|My favorite portrait of Tolkien by Lord Snowdon|
|My portrait inspired by Tolkien's. Sadly neither photo is in Wales, but Lord Snowdon's title is from Wales.|
|A tolkienesque portion of Wales|
During the forties, another visitor to the area was busy composing his opus magnum, a work that would make his name famous amongst the love generation of the Sixties and beyond. J R R Tolkien apparently visited Talybont-on-Usk, the village overlooked by Buckland, to write sections of Lord of the Rings. He borrowed generously from the locality to feed the voracious appetite of his book for people and place-names. His friend, Fred from Tredegar, appears as Fredegar and Crickhowell turns up as Crick Hollow. Merthyr with its' industrial background Mordor, perhaps. Buckland, which as the book describes, does 'lie on the east of the river?' became the residence of the strange Buckleberries and was the childhood home of Frodo Baggins. It was the last place within The Shire that Frodo visited before leaving with the ring. (From Buckland Hall website)They missed one. At the bottom of the map is "Haysend" with some of the Hobbits referring to the border "Hedge" with the Old Forest as "the Hay." Oh, yeah! Hay-on-Wye, formerly known as just "Hay" or "the Hay" is on the border of Wales and England just to the northeast of the real Buckland.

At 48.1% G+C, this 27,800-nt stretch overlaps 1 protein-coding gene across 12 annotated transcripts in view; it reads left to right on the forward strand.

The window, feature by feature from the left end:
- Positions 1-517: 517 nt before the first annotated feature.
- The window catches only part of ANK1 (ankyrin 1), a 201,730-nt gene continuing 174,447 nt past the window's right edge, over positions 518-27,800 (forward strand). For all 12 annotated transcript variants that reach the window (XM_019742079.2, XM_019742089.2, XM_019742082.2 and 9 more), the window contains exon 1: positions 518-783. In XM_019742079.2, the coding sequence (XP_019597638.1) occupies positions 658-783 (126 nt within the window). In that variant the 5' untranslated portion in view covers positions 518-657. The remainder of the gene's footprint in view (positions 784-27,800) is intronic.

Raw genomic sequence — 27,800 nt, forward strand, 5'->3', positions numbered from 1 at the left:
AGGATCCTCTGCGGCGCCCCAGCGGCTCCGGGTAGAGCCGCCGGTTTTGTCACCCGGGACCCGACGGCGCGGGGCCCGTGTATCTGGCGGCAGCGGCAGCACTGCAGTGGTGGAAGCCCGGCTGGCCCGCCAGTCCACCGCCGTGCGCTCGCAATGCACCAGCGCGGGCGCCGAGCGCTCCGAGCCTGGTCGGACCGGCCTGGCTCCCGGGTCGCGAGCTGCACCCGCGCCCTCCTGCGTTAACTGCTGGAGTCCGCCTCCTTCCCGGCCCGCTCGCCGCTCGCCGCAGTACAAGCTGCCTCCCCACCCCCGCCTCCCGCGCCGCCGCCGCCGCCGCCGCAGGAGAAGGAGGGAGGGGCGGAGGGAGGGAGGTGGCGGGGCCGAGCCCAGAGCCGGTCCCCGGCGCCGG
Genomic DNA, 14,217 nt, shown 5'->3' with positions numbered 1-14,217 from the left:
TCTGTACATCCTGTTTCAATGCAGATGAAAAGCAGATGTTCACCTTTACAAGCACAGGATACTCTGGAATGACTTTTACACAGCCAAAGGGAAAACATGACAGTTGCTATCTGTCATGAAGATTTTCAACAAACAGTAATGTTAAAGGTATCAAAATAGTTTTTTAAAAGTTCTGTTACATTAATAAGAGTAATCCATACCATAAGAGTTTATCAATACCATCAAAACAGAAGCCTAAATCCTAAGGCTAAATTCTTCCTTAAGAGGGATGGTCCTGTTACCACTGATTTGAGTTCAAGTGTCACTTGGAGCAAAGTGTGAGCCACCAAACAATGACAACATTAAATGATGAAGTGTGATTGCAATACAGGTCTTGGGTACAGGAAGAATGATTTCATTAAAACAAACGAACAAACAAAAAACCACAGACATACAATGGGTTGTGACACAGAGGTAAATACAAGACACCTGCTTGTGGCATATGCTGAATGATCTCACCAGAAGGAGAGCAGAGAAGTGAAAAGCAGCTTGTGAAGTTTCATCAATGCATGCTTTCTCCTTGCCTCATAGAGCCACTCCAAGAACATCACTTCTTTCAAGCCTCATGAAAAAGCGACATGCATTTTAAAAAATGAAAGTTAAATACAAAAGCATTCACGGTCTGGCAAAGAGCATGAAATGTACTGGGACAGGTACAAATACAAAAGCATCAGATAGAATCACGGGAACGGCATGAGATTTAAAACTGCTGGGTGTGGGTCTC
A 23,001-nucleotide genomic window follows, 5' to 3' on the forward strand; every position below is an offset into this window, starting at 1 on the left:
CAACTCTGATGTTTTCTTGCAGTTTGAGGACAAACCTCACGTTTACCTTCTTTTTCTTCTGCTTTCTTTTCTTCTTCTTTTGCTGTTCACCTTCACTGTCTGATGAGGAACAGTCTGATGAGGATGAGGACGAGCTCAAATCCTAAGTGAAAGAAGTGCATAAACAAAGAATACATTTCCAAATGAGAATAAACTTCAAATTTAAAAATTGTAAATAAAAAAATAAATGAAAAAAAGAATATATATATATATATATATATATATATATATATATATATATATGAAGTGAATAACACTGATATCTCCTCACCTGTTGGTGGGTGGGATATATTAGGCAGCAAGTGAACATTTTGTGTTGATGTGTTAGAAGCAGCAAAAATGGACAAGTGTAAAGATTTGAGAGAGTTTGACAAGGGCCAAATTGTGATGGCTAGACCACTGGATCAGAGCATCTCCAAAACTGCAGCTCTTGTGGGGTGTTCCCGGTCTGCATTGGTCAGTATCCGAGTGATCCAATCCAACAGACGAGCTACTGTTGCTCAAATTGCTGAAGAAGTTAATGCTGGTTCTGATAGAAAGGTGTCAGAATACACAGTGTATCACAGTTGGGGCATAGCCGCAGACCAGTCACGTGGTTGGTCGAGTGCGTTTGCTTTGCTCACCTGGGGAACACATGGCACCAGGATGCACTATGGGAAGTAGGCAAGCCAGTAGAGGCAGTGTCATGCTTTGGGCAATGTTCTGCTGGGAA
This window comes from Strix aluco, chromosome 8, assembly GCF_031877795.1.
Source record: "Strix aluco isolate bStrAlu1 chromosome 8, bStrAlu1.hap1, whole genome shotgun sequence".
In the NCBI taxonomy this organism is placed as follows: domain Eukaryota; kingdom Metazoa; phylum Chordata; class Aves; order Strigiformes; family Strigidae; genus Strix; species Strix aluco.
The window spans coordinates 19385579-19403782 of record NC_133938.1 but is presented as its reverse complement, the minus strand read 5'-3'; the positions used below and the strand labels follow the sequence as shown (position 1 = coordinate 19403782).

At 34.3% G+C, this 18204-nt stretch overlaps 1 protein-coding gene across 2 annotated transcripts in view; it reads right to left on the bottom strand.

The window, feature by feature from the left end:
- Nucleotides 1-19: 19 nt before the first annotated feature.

There are other Bucklands in England with the obvious connection to places where deer could be found. But this Buckland, I believe, is yet another transliterated English distortion of the neighboring village of Bwlch. "Bwlch" means "gap" in Welsh as this is one of the entries into the Welsh mountains used by the Romans and other armies or wandering folk.
And just to show you in context, and how wonderful the Ordnance Survey maps of the UK are, compare with the Google version for the locale: